It is widely believed by the public that replacing sugars with artificial sweeteners will help reduce calorie (energy) intake and aid weight loss. As a result sales of foods and drinks sweetened with artificially sweeteners are at an all time high, as are rates of overweight and obesity. However, while appropriate use of artificial sweeteners may help control energy intake and bodyweight in the short-term, little is known about the long-term impact of artificial sweetener consumption on energy intake and body weight.
A lower intake of energy relative to energy expenditure promotes weight loss. Therefore, it would make sense that substituting foods and drinks containing artificial sweeteners for those with sugar, weight loss would follow. However, the science is not as straight forward as it may seem: the body is capable of sensing and adapting to a reduced energy intake, and as a result people may compensate for this by eating more later.
Professor David Benton, of the University of Wales, Swansea, conducted a review of the scientific evidence looking at the effect of artificial sweeteners in weight control and energy intake. Publishing his findings in Nutrition Research Reviews*, Professor Benton concluded that at present the scientific evidence suggests there is a lack of convincing evidence to draw firm conclusions on the role of artificial sweeteners on long-term energy intake and bodyweight regulation. Current evidence suggests that, although artificial sweeteners may be helpful in the short-term, there is little long-term benefit of in people of normal, body weight.
Hannah Theobald | alfa
Nanoparticles as a Solution against Antibiotic Resistance?
15.12.2017 | Friedrich-Schiller-Universität Jena
Plasmonic biosensors enable development of new easy-to-use health tests
14.12.2017 | Aalto University
DNA molecules that follow specific instructions could offer more precise molecular control of synthetic chemical systems, a discovery that opens the door for engineers to create molecular machines with new and complex behaviors.
Researchers have created chemical amplifiers and a chemical oscillator using a systematic method that has the potential to embed sophisticated circuit...
MPQ scientists achieve long storage times for photonic quantum bits which break the lower bound for direct teleportation in a global quantum network.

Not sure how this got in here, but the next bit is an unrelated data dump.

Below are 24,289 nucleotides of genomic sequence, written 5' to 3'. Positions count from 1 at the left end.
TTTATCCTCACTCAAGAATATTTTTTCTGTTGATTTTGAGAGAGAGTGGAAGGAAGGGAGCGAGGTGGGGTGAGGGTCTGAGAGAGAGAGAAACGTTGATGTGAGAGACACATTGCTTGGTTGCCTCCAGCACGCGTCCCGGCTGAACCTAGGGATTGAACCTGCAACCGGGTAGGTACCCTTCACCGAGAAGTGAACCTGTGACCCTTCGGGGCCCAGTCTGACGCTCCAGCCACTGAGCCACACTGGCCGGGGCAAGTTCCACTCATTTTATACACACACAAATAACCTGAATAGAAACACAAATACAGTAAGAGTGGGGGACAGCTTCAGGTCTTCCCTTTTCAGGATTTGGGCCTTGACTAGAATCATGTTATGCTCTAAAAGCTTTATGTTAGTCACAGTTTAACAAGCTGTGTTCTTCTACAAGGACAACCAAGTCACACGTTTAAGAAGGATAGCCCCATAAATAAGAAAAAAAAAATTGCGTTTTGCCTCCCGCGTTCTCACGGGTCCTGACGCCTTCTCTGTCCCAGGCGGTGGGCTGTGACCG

Concerning the development of quantum memories for the realization of global quantum networks, scientists of the Quantum Dynamics Division led by Professor...
Researchers have developed a water cloaking concept based on electromagnetic forces that could eliminate an object's wake, greatly reducing its drag while...
Tiny pores at a cell's entryway act as miniature bouncers, letting in some electrically charged atoms--ions--but blocking others. Operating as exquisitely sensitive filters, these "ion channels" play a critical role in biological functions such as muscle contraction and the firing of brain cells.
To rapidly transport the right ions through the cell membrane, the tiny channels rely on a complex interplay between the ions and surrounding molecules,...
The miniaturization of the current technology of storage media is hindered by fundamental limits of quantum mechanics. A new approach consists in using so-called spin-crossover molecules as the smallest possible storage unit. Similar to normal hard drives, these special molecules can save information via their magnetic state. A research team from Kiel University has now managed to successfully place a new class of spin-crossover molecules onto a surface and to improve the molecule’s storage capacity. The storage density of conventional hard drives could therefore theoretically be increased by more than one hundred fold. The study has been published in the scientific journal Nano Letters.
Over the past few years, the building blocks of storage media have gotten ever smaller. But further miniaturization of the current technology is hindered by...
11.12.2017 | Event News
08.12.2017 | Event News
07.12.2017 | Event News
15.12.2017 | Power and Electrical Engineering
15.12.2017 | Materials Sciences
15.12.2017 | Life Sciences